During the last weekend I had the chance to attend the Young Arbitrators Forum: Young Approaches to Arbitration organized by the International Chamber of Commerce and the Young Austrian Arbitration Practitioners in Vienna. The event was widely registered for by participants from around the world mainly because the VIS moot was also in town. University of Vienna was the ideal host of this event because of its breathtaking lecture hall and the number of arbitration practitioners, who consider it to be their alma mater. I was paying attention (and thus missed a couple of networking opportunities!) and here is a brief summary of the hottest topics in international arbitration discussed in Vienna.
II. Keynote Speech and the Rule of Law
The thought-provoking keynote speech was given by Wendy Miles, QC of Boies, Schiller & Flexner LLP, who began by describing a celebration of the hundredth anniversary of the Chartered Institute of Arbitrators in Hong Kong. As she noted, the average age in that celebration was from 65 to 75. This only underscored the importance of incorporating the younger generation of arbitration practitioners into these circles. Wendy’s lecture, however, focused on the anniversary of the 1215 Magna Charta, which introduced the rule of law into to world.
The rule of law is in itself also very important in international arbitration, as she pointed out, because businesses branch out to less developed markets. These markets are not capable of providing effective dispute resolution at the courts and international arbitration is the best alternative. She continued by saying that, just like national legal systems, even arbitration must uphold the basis of the rule of law. Accordingly, it must be predictable and clear, whereas today we are faced with a situation where the wider public does not recognize the difference between investment and commercial arbitration. And since investment arbitration has a very negative connotation nowadays, it will, according to Wendy, also spread to commercial arbitration. In connection with this topic, she mentioned the IBA report on Climate Change Justice and Human Rights, which recommends arbitration as the best way to resolve connected disputes. It should serve as a good marketing tool for the entire arbitration community. The last aspect of the rule of law was the affordability of justice and Wendy pointed out that submitting 700-pages long submissions does not help to resolve any case effectively and also is a financial burden for the clients. This point was eagerly debated during lunch because some suggested that they cannot imagine shorter submissions in construction or other highly factual cases. Wendy, however, received a well-deserved applause for her keynote speech.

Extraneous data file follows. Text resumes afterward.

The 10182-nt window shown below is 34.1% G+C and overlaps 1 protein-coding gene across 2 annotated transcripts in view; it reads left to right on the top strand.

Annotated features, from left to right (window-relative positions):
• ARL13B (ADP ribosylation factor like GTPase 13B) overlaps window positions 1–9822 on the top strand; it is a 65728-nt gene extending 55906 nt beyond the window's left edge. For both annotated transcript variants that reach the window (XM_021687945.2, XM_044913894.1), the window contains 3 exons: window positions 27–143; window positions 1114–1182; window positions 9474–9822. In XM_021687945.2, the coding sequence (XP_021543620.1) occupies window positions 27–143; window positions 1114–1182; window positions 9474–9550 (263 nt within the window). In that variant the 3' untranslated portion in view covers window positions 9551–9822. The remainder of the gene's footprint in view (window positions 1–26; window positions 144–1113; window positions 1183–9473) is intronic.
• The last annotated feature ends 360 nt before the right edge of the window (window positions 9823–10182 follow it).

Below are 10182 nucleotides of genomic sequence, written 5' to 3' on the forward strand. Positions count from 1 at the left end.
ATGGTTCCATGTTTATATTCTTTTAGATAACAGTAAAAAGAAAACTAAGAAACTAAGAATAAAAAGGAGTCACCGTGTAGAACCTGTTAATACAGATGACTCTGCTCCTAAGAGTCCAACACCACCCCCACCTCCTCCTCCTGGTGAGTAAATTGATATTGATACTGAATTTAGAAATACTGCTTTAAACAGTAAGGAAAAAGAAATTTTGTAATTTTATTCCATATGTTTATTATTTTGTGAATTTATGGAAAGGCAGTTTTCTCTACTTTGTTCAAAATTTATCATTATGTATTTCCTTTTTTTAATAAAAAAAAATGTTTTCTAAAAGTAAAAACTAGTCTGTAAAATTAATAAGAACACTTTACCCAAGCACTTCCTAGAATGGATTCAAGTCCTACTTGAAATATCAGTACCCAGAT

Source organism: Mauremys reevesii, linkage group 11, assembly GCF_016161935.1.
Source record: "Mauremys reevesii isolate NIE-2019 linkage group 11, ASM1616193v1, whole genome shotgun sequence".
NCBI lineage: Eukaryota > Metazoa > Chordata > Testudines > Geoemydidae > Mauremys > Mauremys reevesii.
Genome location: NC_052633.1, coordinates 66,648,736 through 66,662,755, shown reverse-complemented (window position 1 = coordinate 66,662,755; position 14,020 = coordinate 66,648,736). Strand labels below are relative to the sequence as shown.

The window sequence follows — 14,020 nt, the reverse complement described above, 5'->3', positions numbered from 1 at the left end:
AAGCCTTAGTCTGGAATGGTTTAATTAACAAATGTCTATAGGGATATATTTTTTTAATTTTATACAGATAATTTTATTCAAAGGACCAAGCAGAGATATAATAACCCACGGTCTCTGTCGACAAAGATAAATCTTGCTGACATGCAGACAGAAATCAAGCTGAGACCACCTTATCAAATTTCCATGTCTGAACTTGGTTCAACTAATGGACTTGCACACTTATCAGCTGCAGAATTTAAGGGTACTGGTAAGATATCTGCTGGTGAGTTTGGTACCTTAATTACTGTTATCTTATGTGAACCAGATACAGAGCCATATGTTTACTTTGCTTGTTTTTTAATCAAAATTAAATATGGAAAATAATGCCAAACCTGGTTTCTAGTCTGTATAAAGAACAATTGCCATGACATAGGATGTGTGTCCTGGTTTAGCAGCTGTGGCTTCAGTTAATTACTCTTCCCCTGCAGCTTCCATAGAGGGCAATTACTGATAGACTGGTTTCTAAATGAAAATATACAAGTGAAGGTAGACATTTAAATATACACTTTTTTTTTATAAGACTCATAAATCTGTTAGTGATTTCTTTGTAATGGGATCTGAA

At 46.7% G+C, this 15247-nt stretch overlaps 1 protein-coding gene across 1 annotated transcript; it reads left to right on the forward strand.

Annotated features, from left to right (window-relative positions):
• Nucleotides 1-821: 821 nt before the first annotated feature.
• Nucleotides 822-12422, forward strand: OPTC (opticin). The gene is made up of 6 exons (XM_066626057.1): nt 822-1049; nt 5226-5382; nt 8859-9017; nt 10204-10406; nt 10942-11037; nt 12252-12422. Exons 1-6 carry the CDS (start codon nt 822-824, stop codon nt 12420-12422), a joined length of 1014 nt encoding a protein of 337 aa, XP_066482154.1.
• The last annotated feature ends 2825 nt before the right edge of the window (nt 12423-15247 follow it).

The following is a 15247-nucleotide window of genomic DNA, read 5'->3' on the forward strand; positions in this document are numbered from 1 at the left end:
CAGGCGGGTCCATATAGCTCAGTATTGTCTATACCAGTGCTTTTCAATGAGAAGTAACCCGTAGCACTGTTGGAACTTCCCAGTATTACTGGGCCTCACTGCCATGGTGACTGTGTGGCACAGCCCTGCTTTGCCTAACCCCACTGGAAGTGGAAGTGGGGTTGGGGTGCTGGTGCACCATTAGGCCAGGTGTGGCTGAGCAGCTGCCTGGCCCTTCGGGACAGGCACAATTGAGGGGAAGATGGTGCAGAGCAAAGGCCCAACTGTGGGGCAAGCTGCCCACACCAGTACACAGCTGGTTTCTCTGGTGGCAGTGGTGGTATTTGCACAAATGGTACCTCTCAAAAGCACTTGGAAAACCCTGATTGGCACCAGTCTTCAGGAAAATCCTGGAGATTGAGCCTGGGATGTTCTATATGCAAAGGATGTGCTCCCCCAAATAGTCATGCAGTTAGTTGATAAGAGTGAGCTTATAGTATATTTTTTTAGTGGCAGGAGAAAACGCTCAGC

III. Impartiality and Independence of Arbitrators: Is it Getting Stricter?
The first panel was moderated by Christopher Boog of Schellenberg Wittmer and consisted of Mélanie Riofrió Piché of Armesto & Asociados, Filip Boras of Baker & McKenzie and Ziad Obeid of Obeid Law Firm. Ziad started off the presentations by explaining the difference between the, intertwined but at the same time distinct, terms of impartiality and independence. Simply put, the former can be described as subjective – having a clear state of mind – while the latter is more objective and is connected with relationships of the arbitrator. Ziad interestingly pointed out that the Dubai International Arbitration Centre has recently had a rise in the challenges of arbitrators, although there are not official statistics (as he responded to my superfluous question). Mélanie then addressed the disclosure of arbitrators and mentioned that if an arbitrator is “friends on Facebook” with one of the counsels, there is no need to disclose. This eventuality is in fact on the Green List in the IBA guidelines on impartiality. She then continued by describing a guerilla tactic in one of her cases at the DIS in Germany: a counterparty submitted thirteen challenges to the panel of arbitrators and in the fourteenth then alleged that the arbitrators now must be biased at least because of the previous conduct of the counsel. This experience was, naturally, followed by a sincere laughter in the hall. Filip continued with the same enthusiasm and sarcastically mentioned that he is asking his assistant every morning whether there are new conflicts in any of the arbitrations. His assistant allegedly replied that that one partner in his firm in Melbourne represents an affiliate of an affiliate of their client in a tax matter and thus he had to disclose this. It turned out to be a joke but it may be a representation as to what should be expected in the near future.